Luisella Lari Joins Brookhaven Lab as Electron-Ion Collider Project Manager
October 31, 2022
UPTON, NY—The U.S. Department of Energy’s Brookhaven National Laboratory has named Luisella Lari as Project Manager for the Electron-Ion Collider (EIC)—a one-of-a-kind nuclear physics research facility that will offer a closer look at the building blocks of matter—effective Oct. 3, 2022.
The EIC, a 2.4-miles-circumference particle collider, will be built at Brookhaven in partnership with DOE’s Thomas Jefferson National Accelerator Facility (Jefferson Lab). Researchers at the EIC will examine collisions of intense beams of polarized electrons with ions including polarized protons to answer essential questions about the makeup of matter and the strongest force in nature. The research and the technologies being developed to make it possible will also drive broader impacts on computing, human health, clean energy, and other national challenges.
The world-class facility will reuse components of the Relativistic Heavy-Ion Collider (RHIC), a DOE Office of Science user facility where scientists have produced an early universe form of matter known as quark-gluon plasma (QGP) and explored properties of QGP and nuclear matter since 2000.
“We are pleased to welcome Luisella, who brings extensive expertise in the management of accelerator projects to this key position at Brookhaven Lab,” said Jim Yeck, EIC Project Director. “Many thanks to Diane Hatton, who previously held this role, and Cathy Lavelle, who served as interim Project Manager during our search.”
Among her responsibilities, Lari will oversee day-to-day management of the design and construction of the EIC facility, serve as a critical point-of-contact for project partners, and help build a diverse and inclusive workforce in support of the project.
Lari brings to Brookhaven more than 20 years of experience as both a project leader and an accelerator physicist on major international projects. She served most recently as a senior manager and scientist at Fermi National Accelerator Laboratory, coordinating international partner contributions to the Proton Improvement Plan-II—an essential upgrade to Fermilab’s accelerator complex.
Before that, Lari was a project manager and scientist for the European Spallation Source (ESS), a powerful neutron source under construction in Sweden. She coordinated ESS Accelerator Project budgets and ran data-driven safety analyses. Previously, Lari served nearly 12 years as a planning officer and applied physicist at CERN, Europe’s particle physics laboratory, where she evaluated accelerator systems and managed plans for various upgrades at the Large Hadron Collider. Early in her career, as an assembly, integration, and verification engineer at an aerospace company, Lari tested internal fluid supply lines for one of the International Space Station pressurized modules that connects U.S., European, and Japanese laboratories in orbit.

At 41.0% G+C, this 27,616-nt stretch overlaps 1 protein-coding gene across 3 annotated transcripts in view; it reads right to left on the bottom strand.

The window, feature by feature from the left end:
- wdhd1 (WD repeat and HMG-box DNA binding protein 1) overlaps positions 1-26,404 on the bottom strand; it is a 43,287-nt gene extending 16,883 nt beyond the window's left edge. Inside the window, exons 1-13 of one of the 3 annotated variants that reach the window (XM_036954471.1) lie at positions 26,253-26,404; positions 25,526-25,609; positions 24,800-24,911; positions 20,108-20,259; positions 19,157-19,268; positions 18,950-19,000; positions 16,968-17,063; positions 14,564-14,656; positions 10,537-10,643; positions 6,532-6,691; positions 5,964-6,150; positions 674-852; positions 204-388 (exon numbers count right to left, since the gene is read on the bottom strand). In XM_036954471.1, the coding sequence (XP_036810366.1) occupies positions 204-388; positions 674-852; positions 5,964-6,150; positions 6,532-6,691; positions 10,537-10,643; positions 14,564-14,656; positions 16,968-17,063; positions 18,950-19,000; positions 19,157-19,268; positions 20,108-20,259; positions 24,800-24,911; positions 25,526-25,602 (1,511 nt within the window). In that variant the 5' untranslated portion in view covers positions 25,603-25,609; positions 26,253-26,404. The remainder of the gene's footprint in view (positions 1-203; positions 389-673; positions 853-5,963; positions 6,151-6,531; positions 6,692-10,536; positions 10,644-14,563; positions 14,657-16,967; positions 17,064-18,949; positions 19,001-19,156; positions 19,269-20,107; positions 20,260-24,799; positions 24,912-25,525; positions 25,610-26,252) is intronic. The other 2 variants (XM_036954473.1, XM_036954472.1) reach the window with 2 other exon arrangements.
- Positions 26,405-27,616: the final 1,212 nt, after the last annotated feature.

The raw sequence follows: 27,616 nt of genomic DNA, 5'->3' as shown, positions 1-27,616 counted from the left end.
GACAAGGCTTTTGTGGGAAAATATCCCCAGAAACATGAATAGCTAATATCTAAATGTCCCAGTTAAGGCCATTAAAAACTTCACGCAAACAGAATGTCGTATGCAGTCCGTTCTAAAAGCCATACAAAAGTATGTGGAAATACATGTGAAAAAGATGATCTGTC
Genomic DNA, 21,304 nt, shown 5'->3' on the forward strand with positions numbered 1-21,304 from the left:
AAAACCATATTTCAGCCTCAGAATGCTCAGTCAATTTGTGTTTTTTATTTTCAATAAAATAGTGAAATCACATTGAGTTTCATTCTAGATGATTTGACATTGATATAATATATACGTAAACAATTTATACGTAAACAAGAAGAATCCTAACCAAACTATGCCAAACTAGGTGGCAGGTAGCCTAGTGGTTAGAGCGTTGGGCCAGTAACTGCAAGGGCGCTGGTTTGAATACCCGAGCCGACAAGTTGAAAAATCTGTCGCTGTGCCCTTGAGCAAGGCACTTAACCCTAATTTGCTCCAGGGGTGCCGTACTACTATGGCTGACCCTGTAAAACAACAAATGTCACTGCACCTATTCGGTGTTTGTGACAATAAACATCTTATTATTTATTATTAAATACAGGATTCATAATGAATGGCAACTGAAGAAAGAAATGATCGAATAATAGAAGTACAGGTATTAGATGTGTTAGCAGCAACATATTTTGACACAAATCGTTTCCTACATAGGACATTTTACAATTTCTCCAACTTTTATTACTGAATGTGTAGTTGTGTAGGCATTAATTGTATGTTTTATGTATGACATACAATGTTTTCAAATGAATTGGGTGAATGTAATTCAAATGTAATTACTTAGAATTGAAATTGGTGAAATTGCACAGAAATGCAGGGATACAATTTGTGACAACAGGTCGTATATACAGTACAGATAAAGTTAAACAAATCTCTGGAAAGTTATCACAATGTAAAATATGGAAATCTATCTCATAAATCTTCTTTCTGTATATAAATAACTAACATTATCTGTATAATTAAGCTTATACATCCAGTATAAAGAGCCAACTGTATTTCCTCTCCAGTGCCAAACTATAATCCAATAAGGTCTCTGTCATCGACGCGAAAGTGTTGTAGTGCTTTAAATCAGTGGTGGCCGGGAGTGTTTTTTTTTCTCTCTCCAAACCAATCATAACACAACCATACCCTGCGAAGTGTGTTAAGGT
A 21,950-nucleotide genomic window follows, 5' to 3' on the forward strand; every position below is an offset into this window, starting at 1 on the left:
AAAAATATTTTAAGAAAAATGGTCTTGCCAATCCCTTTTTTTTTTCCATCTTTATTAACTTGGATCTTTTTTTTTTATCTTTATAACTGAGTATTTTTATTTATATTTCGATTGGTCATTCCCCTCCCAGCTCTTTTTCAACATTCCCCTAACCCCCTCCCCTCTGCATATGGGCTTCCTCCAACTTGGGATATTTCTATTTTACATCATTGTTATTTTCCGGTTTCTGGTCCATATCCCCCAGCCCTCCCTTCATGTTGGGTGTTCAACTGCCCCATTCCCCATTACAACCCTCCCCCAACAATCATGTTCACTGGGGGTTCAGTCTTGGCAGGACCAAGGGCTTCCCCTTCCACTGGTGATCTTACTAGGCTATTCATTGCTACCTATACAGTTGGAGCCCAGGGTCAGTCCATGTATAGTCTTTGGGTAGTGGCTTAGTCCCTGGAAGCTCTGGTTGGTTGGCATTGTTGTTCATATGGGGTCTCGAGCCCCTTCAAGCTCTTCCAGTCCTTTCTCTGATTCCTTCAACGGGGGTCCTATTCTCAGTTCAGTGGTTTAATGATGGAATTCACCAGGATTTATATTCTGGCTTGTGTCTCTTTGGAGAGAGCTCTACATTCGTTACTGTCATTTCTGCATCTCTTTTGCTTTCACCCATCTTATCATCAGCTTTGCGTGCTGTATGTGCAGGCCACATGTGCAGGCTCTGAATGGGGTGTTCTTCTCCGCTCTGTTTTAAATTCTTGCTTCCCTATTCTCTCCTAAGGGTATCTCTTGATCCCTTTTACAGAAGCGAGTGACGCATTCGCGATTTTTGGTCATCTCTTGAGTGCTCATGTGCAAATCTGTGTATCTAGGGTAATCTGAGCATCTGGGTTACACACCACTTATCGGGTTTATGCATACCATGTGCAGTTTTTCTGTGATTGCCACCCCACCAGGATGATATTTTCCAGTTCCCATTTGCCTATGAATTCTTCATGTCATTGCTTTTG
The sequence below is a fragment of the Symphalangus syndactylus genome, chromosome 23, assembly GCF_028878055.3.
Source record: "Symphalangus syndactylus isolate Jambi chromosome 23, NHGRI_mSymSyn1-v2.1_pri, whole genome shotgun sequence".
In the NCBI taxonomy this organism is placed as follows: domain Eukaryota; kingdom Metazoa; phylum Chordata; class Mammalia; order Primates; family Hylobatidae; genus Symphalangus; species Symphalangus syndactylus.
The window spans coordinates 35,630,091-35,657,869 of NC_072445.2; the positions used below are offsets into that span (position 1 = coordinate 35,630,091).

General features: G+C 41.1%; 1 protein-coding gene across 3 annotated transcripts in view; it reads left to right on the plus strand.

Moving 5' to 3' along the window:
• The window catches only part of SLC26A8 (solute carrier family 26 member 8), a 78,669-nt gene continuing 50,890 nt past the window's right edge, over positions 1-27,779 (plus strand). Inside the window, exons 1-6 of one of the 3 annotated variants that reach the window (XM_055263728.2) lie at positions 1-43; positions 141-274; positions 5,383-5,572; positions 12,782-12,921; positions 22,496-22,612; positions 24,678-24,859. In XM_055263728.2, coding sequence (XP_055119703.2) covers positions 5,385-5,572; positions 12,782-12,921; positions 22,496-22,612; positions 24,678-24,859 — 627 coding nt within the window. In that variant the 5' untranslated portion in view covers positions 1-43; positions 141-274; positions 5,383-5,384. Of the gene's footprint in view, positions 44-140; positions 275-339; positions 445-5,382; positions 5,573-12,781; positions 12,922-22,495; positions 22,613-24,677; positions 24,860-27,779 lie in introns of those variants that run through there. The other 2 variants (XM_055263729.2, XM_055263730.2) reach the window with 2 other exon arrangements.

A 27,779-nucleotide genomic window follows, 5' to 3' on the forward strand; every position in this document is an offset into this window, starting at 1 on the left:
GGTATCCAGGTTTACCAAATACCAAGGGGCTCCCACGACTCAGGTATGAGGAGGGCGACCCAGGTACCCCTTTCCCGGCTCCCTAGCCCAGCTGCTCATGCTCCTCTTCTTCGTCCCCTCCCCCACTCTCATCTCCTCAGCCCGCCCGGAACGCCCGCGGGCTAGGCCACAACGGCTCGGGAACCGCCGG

“It's an honor to be part of the Electron-Ion Collider in the role of Project Manager—my dream job,” Lari said. “I’m thrilled to be part of the construction of a world-class accelerator facility that will be here for the next generation of scientists.”
Lari said she uses her science background to help project leadership teams make clear and confident decisions when constructing or improving physics facilities.
“I fell in love with the possibility of becoming a project manager for complex accelerator projects 20 years ago and I have built my career in this direction,” Lari said. “I’m proud to show young scientists this is a path they can take.”
Lari earned a master’s degree in nuclear engineering from Politecnico di Torino University in Italy and a Ph.D. in physics from the Swiss Federal Institute of Technology in Lausanne. She holds a project management professional certification and is Six Sigma Green Belt certified. In 2018, Lari and team members from different national laboratories won DOE’s Project Leadership Institute Capstone Project Award for an outstanding case study analysis. Lari is a member of the Project Management Institute—a not-for-profit professional organization. She is also a member of the American Physical Society (APS) and is a scientific referee for APS journals.
RHIC and the EIC project are supported with funding from the DOE Office of Science (NP).
Brookhaven National Laboratory is supported by the Office of Science of the U.S. Department of Energy. The Office of Science is the single largest supporter of basic research in the physical sciences in the United States and is working to address some of the most pressing challenges of our time. For more information, please visit science.energy.gov.
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